A rendering of a new rooftop patio planned at The Eastern Iowa Airport as part of its ongoing renovation project. IMAGE EASTERN IOWA AIRPORT
By Adam Moore
A new pledge campaign created by The Eastern Iowa Airport aims to harness the Corridor’s community spirit in the name of improving air service.
Introduced in October, the Fly Local pledge asks local companies to commit to using The Eastern Iowa Airport (CID) if it offers a flight within four hours and $300 of the lowest-priced ticket at competing airports, such as those in Des Moines, Moline (MLI) or Chicago. It also asks companies to require their vendors and suppliers flying into Eastern Iowa to fly CID exclusively.
Airport Director Marty Lenss, speaking last week to Cedar Rapids’ Downtown Rotary club, described the time and dollar amounts as “guideposts” that can be adjusted to suit specific companies, but said that the most important thing is that they sign on.
“We don’t care if it’s a business of one or 9,000 – we want your support,” Mr. Lenss said. “It helps us carry that message when we talk to Delta, when we talk to United or American. We can say, these are the companies that have taken a local pledge to fly CID.”
The Fly Local pledge is more than just a feel-good document, however; it’s a “strategic approach to stabilizing our business” as regional airports fight to survive, Mr. Lenss told the CBJ.
The nation’s four biggest carriers – Delta, United, American and Southwest – now dominate the domestic market, controlling about 82 percent of U.S. capacity, according to Mr. Lenss. Meanwhile, a chronic and worsening pilot shortage is making it more expensive for airlines to provide regional jet service, leading the “Big Four” to focus on the largest air hubs while dropping marginal routes.
About 37 airports in the U.S. lost commercial service between the middle of 2013 and 2016, according to an analysis by trade magazine Travel Weekly. The exits have mostly been in small markets like Hot Springs, Arkansas (population 38,867) and Huron, South Dakota (pop. 13,117), but the pressure is also increasing on regional airports to grow their passenger numbers and show enough community buy-in to retain routes – let alone attract new ones.
“The 50-seat regional jet is ultimately going to be parked, and that has made up the backbone of smaller market air service,” Mr. Lenss said. “If your community can’t fill 70 seats or more, you’re going to lose air service soon.”
“We need your help to make sure we’re filling those seats so we can retain that,” he added.
CID, one of the state’s main airports, has less to worry about than smaller facilities, but officials aren’t letting up on the throttle. The airport added its 14th non-stop route to Charlotte on American Airlines in 2016, and that fall began offering mainline service to Atlanta through Delta, upgrading from a regional jet to a two-class 717 with 110 seats. It closed out 2016 with its third-highest passenger mark in history, boarding more than 1.08 million people.
The airport will add direct service to Orlando through Frontier Airlines next month.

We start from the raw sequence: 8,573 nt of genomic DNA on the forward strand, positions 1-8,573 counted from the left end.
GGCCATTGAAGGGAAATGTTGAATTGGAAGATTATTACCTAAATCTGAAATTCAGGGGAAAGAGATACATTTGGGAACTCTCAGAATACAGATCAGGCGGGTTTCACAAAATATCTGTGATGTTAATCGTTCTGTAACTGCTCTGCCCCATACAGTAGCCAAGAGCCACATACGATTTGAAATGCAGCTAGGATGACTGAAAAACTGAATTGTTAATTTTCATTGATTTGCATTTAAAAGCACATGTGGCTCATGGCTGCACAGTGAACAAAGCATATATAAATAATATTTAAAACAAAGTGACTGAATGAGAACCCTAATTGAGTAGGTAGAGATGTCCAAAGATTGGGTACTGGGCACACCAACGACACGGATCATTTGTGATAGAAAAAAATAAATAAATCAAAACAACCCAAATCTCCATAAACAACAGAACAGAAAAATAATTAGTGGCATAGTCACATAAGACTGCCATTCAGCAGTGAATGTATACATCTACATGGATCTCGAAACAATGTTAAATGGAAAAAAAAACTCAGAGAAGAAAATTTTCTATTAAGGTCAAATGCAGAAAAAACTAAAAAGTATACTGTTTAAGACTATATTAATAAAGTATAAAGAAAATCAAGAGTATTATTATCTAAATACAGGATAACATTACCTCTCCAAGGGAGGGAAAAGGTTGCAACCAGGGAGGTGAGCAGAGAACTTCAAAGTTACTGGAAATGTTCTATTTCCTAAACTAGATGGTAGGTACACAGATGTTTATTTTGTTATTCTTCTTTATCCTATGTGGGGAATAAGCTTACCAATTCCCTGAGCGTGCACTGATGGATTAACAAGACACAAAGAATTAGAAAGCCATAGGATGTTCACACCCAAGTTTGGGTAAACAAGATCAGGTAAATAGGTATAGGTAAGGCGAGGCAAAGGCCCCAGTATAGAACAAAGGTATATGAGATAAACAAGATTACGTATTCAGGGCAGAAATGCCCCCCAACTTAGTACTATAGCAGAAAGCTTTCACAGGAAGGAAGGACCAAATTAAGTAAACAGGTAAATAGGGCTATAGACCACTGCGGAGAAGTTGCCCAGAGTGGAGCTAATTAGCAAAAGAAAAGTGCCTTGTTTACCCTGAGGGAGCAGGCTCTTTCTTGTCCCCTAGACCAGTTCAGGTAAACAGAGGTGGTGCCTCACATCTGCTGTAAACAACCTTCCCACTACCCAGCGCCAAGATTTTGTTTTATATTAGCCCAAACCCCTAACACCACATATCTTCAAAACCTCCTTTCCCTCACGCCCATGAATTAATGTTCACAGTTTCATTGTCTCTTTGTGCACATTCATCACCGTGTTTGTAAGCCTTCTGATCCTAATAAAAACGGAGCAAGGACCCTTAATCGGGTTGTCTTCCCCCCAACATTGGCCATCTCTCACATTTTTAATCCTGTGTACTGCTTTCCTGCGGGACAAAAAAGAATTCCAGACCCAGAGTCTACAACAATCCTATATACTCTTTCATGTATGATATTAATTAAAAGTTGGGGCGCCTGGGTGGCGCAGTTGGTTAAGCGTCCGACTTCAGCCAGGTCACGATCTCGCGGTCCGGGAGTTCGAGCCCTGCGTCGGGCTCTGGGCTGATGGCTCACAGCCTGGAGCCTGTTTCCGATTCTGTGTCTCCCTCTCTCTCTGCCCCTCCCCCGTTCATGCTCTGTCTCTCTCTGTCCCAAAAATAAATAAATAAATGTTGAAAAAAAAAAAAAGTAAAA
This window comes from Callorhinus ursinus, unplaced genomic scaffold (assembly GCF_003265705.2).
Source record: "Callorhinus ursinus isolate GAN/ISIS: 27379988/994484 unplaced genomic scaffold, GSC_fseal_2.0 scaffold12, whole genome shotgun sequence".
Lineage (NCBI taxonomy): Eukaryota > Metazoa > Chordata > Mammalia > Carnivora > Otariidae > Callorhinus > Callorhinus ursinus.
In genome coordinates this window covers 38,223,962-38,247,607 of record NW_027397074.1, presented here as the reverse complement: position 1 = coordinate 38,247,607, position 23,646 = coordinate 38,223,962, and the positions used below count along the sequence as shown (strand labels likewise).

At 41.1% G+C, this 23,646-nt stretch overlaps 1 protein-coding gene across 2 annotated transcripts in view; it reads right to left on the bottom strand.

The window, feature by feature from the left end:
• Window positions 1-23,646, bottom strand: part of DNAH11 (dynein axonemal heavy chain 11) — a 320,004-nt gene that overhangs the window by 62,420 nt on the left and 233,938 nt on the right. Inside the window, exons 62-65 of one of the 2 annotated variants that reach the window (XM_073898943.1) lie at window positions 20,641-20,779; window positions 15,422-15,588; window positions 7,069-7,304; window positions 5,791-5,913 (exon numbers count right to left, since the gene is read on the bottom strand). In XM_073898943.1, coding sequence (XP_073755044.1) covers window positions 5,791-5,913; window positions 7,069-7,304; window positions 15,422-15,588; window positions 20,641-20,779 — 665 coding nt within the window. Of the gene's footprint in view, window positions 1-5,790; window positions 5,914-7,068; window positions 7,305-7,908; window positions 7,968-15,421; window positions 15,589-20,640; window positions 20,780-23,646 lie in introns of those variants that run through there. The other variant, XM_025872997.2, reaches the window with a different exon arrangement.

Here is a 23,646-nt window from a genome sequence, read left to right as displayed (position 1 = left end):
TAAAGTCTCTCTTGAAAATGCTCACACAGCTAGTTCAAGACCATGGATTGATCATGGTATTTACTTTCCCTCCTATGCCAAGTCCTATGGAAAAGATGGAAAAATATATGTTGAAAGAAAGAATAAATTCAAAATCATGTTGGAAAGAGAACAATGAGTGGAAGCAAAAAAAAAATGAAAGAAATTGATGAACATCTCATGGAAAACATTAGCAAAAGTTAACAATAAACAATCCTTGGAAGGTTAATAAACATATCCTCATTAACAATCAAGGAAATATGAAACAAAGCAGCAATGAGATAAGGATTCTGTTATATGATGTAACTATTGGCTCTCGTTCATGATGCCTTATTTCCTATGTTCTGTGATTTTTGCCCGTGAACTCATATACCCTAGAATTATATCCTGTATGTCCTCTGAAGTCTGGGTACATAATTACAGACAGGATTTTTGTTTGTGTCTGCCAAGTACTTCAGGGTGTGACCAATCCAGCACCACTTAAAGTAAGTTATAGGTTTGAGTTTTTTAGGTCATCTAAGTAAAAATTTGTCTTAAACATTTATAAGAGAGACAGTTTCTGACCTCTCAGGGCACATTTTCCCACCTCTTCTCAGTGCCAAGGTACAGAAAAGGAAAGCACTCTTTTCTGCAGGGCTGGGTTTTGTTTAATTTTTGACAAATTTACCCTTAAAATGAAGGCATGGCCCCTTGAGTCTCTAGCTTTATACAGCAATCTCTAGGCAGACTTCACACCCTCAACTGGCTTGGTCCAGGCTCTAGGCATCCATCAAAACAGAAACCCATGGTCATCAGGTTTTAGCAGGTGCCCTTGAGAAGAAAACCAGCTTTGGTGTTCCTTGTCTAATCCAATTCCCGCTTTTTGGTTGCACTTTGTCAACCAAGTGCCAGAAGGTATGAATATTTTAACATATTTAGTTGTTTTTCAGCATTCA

Leakage, or the measure of people from CID’s natural market to other airports, has decreased from 32 percent in 2012 to 14 percent this year, while capacity has grown 17 percent over the same period. Much of the improvement in CID’s leakage rate occurred after the departure of budget carrier AirTran from MLI in 2012, Mr. Lenss acknowledged, but it has also come from fewer Corridor travelers heading to Des Moines and Chicago. Passenger numbers are up 6 percent so far this year, according to the airport’s official numbers.
The hope now is that CID can use its momentum and regional clout to increase flight frequencies, and even add new non-stop routes to destinations like New York. Mr. Lenss said that will take a lot of time and money, noting that “Charlotte was a five-year conversation with United,” but he sees it as more possible if CID receives strong local support.
“It’s very important to us, because when we go visit with Delta, we can say, ‘We’re up to 50 fly locals, and here’s who they are’, how many employees and what kind of travel spending they have. That matters because now it’s real,” he said. “If [Delta] is going to take service out of Market A and put in it your market, that’s reassurance that you’re going to use it.”
Eight companies had signed the Fly Local pledge as of last week, and airport officials are gearing up for “door-to-door” company visits to pitch it further. Mr. Lenss said the airport hopes to have somewhere between 90-100 Corridor companies on board a year from now.
That pledge is now available by contacting the The Eastern Iowa Airport.
The Fly Local pledge isn’t the only way The Eastern Iowa Airport hopes to attract more passengers in the coming years. Mr. Lenss also updated Rotary members on the facility’s ongoing renovations.
The airport is currently in Phase 3 of 4, with plans to wrap up that portion of the project by the spring of 2019. The 54,000-square-foot expansion phase is focused around the addition of a second floor to the terminal’s B concourse, which will include two new jet bridges, a “full-blown restaurant” and the addition of a new location of the Java House, a popular Iowa City coffee chain.
Phase 3 will also feature a number of touches designed to put passengers at ease, including an “art lounge,” a “living wall” filled with plants and a rooftop patio with a bonfire pit post-security, making it one of the first airports in the nation to include such an amenity, according to Mr. Lenss.
“We want to showcase why we live, work and play in Eastern Iowa,” he said.
Design work for Phase 4, which is expected to include wider gates and new jet bridges needed to accommodate larger planes, could begin as early as next summer.